It’s preparedness Month! be informed, make a plan, build a kit, get involved!
Crisp autumn air will soon be upon us; children back in school, cheering for your favorite football team, warm sweaters, hot chocolate, and Halloween; all the things that celebrate the changing of the seasons. It’s also the time of year to make sure you can have the peace of mind that you and your household are safe and prepared for emergencies.
September is National Preparedness Month. To help make sure you and your household are as prepared as possible, Salt Lake City Emergency Management will post enlightening information each day this month to inspire you to Be Informed, Make a Plan, Build a Kit, and Get Involved!
Natural disasters & severe weather
Preparedness begins with being informed. Part of being informed is knowing what kinds of natural disasters and severe weather will likely and/or can possibly impact your home, your workplace, and your community. Today and tomorrow will cover the most common and most severe events of which Salt Lake City residents should be aware. The first three are:
the links above to learn more about the types of natural events for which you
should prepare in Salt Lake City.
Increase your knowledge by using the links above as a starting point to
do additional searches. The knowledge
you gain will prove invaluable for keeping you and your household safe.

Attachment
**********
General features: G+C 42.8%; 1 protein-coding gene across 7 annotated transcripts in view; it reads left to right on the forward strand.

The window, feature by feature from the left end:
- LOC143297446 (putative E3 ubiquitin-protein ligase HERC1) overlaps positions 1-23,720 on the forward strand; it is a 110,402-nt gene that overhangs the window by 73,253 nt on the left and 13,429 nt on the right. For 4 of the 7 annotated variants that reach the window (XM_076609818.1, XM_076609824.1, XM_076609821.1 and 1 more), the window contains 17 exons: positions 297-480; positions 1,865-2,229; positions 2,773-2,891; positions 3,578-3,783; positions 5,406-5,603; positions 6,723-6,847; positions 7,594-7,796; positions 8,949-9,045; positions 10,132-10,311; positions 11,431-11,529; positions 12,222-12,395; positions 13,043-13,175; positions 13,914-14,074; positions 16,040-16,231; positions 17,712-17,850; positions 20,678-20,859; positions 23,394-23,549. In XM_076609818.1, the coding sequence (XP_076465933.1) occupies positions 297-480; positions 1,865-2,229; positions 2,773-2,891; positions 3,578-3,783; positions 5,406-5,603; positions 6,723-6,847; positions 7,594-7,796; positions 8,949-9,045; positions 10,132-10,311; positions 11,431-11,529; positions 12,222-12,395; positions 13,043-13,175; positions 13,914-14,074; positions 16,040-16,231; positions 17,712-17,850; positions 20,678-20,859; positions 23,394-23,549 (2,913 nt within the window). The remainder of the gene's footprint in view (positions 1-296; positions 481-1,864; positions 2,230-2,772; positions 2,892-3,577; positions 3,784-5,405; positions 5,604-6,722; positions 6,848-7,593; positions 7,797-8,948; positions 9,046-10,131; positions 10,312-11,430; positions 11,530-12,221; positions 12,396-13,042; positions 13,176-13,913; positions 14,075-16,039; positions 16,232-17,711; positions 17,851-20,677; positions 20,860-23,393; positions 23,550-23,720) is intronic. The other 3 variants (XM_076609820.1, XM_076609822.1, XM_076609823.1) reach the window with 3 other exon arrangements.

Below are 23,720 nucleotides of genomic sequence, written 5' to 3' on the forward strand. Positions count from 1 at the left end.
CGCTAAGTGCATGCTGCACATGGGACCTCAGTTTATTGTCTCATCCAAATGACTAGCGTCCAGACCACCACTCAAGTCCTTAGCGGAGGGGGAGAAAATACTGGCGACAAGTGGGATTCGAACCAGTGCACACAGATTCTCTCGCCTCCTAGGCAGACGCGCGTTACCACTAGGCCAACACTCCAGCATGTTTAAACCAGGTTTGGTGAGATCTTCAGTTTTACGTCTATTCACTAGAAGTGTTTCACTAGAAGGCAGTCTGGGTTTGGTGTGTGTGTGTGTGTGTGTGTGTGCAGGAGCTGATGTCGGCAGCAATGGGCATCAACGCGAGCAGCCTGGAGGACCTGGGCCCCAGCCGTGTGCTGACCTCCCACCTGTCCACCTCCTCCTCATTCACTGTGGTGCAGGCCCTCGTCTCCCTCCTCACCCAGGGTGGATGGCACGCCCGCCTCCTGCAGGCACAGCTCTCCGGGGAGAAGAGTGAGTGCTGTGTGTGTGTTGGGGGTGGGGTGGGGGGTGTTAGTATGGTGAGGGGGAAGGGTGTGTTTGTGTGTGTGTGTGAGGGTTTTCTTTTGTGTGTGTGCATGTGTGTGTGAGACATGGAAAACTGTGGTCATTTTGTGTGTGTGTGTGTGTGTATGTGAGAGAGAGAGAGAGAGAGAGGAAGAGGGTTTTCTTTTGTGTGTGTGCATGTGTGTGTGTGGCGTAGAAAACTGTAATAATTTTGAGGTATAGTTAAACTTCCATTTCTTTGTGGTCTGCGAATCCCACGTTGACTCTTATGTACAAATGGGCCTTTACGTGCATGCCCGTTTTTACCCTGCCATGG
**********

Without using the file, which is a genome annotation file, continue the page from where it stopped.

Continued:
Remember, preparedness begins with being informed and part of being informed is knowing what kinds of natural disasters and severe weather will likely and/or possibly impact your home, your workplace, and your community. Additional events likely to impact Salt Lake City are:
- Flood https://www.utah.gov/beready/family/flood.html
- Severe Weather https://www.utah.gov/beready/family/SevereWeather.html
- Earthquake https://www.utah.gov/beready/family/earthquake.html
Click on the links above to learn more about the types of natural events for which you should prepare in Salt Lake City. Increase your knowledge by using the links above as a starting point to do additional searches. The knowledge you gain will prove invaluable for keeping you and your household safe.
Salt Lake City is a major technology and transportation hub for the United States. While this is economically advantageous to Salt Lake City, it also elevates the risk of experiencing emergencies due to accidents, human error, or secondary to a natural hazard. Be informed about the types of hazards that can potentially affect your household, your workplace, and your transportation routes. Some of these types of events include:
- Hazardous Materials https://www.utah.gov/beready/family/HazardousMaterials.html
- Natural Gas https://www.utah.gov/beready/family/gas.html